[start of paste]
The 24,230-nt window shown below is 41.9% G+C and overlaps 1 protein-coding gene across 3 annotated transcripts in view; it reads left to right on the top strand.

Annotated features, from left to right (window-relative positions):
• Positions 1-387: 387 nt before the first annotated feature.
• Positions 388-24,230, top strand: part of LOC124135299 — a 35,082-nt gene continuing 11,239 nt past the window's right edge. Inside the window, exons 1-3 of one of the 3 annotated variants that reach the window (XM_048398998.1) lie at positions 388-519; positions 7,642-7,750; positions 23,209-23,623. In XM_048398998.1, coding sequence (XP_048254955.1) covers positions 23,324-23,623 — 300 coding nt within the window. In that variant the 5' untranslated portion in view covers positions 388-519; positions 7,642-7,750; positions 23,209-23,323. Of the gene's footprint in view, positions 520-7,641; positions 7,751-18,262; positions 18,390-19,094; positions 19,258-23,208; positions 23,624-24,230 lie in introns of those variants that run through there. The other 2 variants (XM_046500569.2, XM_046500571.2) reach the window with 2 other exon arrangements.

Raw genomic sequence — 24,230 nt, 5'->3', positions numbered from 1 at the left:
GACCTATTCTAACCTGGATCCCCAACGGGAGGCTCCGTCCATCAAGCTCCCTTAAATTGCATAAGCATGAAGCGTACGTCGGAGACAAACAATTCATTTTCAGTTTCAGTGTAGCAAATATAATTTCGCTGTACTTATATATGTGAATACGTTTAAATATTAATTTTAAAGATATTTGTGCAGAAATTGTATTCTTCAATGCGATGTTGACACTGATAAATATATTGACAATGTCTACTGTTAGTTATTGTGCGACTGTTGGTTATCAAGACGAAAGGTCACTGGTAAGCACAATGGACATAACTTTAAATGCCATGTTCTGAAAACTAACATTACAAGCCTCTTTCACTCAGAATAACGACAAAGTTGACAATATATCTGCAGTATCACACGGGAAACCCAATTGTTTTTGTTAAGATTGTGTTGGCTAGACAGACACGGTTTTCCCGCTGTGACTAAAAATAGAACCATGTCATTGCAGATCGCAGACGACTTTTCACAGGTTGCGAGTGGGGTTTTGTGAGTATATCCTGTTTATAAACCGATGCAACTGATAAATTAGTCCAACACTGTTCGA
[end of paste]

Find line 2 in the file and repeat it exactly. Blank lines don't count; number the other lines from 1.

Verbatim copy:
Annotated features, from left to right (window-relative positions):